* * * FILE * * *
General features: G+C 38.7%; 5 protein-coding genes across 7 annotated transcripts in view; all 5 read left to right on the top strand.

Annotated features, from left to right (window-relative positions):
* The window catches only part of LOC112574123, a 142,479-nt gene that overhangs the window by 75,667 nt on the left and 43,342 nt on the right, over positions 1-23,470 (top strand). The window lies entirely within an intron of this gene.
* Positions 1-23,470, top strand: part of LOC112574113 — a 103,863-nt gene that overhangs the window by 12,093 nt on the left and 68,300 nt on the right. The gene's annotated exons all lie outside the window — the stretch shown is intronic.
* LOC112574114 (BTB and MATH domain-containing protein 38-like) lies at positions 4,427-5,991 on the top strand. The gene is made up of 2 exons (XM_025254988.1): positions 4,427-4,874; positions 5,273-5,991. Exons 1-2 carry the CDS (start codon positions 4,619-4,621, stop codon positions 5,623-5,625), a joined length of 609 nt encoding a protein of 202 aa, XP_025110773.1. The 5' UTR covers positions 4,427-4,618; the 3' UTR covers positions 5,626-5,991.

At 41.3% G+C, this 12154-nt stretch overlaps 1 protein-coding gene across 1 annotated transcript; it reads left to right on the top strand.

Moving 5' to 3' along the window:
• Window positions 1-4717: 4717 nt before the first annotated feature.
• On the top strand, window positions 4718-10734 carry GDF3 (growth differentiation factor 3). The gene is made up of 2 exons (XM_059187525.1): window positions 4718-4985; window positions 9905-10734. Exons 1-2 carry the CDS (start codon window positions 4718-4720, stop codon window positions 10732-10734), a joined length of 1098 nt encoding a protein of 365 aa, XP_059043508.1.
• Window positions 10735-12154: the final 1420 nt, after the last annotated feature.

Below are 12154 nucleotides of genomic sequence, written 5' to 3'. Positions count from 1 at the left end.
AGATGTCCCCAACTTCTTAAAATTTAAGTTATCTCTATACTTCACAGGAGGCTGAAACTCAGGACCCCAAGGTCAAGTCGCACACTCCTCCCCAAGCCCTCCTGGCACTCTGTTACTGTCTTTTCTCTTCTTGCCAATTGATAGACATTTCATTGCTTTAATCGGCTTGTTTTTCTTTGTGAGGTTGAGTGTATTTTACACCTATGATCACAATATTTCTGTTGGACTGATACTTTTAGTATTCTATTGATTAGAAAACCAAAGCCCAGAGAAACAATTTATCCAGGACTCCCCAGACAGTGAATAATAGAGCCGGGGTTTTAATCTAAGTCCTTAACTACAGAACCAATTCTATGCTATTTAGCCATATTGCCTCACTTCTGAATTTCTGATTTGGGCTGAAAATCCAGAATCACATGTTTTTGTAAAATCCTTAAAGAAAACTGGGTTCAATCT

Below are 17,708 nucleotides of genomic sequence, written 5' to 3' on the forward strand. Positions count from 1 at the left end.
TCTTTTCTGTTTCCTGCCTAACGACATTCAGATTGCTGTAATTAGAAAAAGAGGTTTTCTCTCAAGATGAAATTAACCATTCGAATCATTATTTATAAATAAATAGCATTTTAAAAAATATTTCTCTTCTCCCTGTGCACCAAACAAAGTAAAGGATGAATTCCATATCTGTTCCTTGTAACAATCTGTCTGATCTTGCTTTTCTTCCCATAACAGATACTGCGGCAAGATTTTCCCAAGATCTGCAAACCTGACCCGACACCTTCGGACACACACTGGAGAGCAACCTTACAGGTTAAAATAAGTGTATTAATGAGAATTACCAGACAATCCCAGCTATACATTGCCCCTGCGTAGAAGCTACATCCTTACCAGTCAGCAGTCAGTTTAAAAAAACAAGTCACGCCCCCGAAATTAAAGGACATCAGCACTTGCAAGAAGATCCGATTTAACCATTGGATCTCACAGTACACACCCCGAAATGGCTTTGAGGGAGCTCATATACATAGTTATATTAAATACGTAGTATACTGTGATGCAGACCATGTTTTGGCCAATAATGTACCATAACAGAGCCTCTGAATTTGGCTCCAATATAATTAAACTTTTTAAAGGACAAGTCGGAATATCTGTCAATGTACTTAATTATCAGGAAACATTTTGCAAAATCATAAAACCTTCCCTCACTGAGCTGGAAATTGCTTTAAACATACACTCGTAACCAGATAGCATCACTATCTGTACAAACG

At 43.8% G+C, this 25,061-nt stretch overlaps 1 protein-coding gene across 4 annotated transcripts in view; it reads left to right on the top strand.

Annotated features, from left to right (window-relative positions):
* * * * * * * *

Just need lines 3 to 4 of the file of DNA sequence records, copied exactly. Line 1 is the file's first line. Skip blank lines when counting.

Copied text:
* The window catches only part of LOC112574123, a 142,479-nt gene that overhangs the window by 75,667 nt on the left and 43,342 nt on the right, over positions 1-23,470 (top strand). The window lies entirely within an intron of this gene.
* Positions 1-23,470, top strand: part of LOC112574113 — a 103,863-nt gene that overhangs the window by 12,093 nt on the left and 68,300 nt on the right. The gene's annotated exons all lie outside the window — the stretch shown is intronic.